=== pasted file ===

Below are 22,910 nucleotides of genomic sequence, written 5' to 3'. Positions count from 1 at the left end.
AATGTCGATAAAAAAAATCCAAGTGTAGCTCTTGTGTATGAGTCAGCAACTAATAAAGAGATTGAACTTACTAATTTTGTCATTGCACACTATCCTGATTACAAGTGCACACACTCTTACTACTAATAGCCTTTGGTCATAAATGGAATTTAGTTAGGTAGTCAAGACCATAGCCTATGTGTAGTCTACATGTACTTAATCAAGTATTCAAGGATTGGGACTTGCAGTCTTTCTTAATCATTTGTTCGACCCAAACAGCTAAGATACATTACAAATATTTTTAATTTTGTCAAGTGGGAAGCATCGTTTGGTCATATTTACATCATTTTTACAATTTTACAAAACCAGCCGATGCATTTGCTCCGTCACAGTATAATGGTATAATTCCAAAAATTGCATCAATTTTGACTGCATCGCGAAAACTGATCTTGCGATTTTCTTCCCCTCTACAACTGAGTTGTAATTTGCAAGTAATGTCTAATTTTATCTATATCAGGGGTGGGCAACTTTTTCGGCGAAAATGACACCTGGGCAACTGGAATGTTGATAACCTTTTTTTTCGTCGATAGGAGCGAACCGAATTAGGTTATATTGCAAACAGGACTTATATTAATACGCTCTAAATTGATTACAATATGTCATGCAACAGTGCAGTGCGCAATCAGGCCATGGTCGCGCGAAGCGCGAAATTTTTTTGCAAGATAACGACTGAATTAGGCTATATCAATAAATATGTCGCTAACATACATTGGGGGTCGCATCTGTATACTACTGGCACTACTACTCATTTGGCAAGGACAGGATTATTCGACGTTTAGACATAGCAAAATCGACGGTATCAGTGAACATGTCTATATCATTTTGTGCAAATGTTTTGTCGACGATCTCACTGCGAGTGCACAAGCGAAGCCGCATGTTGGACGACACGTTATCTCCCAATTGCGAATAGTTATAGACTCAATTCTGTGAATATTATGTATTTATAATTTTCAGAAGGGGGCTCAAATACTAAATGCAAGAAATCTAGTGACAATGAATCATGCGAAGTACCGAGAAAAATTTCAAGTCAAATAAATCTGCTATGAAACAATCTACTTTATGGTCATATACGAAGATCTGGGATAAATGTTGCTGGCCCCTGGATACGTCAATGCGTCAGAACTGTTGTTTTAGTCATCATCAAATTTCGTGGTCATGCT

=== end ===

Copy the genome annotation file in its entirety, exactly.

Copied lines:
Below are 22,910 nucleotides of genomic sequence, written 5' to 3'. Positions count from 1 at the left end.
AATGTCGATAAAAAAAATCCAAGTGTAGCTCTTGTGTATGAGTCAGCAACTAATAAAGAGATTGAACTTACTAATTTTGTCATTGCACACTATCCTGATTACAAGTGCACACACTCTTACTACTAATAGCCTTTGGTCATAAATGGAATTTAGTTAGGTAGTCAAGACCATAGCCTATGTGTAGTCTACATGTACTTAATCAAGTATTCAAGGATTGGGACTTGCAGTCTTTCTTAATCATTTGTTCGACCCAAACAGCTAAGATACATTACAAATATTTTTAATTTTGTCAAGTGGGAAGCATCGTTTGGTCATATTTACATCATTTTTACAATTTTACAAAACCAGCCGATGCATTTGCTCCGTCACAGTATAATGGTATAATTCCAAAAATTGCATCAATTTTGACTGCATCGCGAAAACTGATCTTGCGATTTTCTTCCCCTCTACAACTGAGTTGTAATTTGCAAGTAATGTCTAATTTTATCTATATCAGGGGTGGGCAACTTTTTCGGCGAAAATGACACCTGGGCAACTGGAATGTTGATAACCTTTTTTTTCGTCGATAGGAGCGAACCGAATTAGGTTATATTGCAAACAGGACTTATATTAATACGCTCTAAATTGATTACAATATGTCATGCAACAGTGCAGTGCGCAATCAGGCCATGGTCGCGCGAAGCGCGAAATTTTTTTGCAAGATAACGACTGAATTAGGCTATATCAATAAATATGTCGCTAACATACATTGGGGGTCGCATCTGTATACTACTGGCACTACTACTCATTTGGCAAGGACAGGATTATTCGACGTTTAGACATAGCAAAATCGACGGTATCAGTGAACATGTCTATATCATTTTGTGCAAATGTTTTGTCGACGATCTCACTGCGAGTGCACAAGCGAAGCCGCATGTTGGACGACACGTTATCTCCCAATTGCGAATAGTTATAGACTCAATTCTGTGAATATTATGTATTTATAATTTTCAGAAGGGGGCTCAAATACTAAATGCAAGAAATCTAGTGACAATGAATCATGCGAAGTACCGAGAAAAATTTCAAGTCAAATAAATCTGCTATGAAACAATCTACTTTATGGTCATATACGAAGATCTGGGATAAATGTTGCTGGCCCCTGGATACGTCAATGCGTCAGAACTGTTGTTTTAGTCATCATCAAATTTCGTGGTCATGCT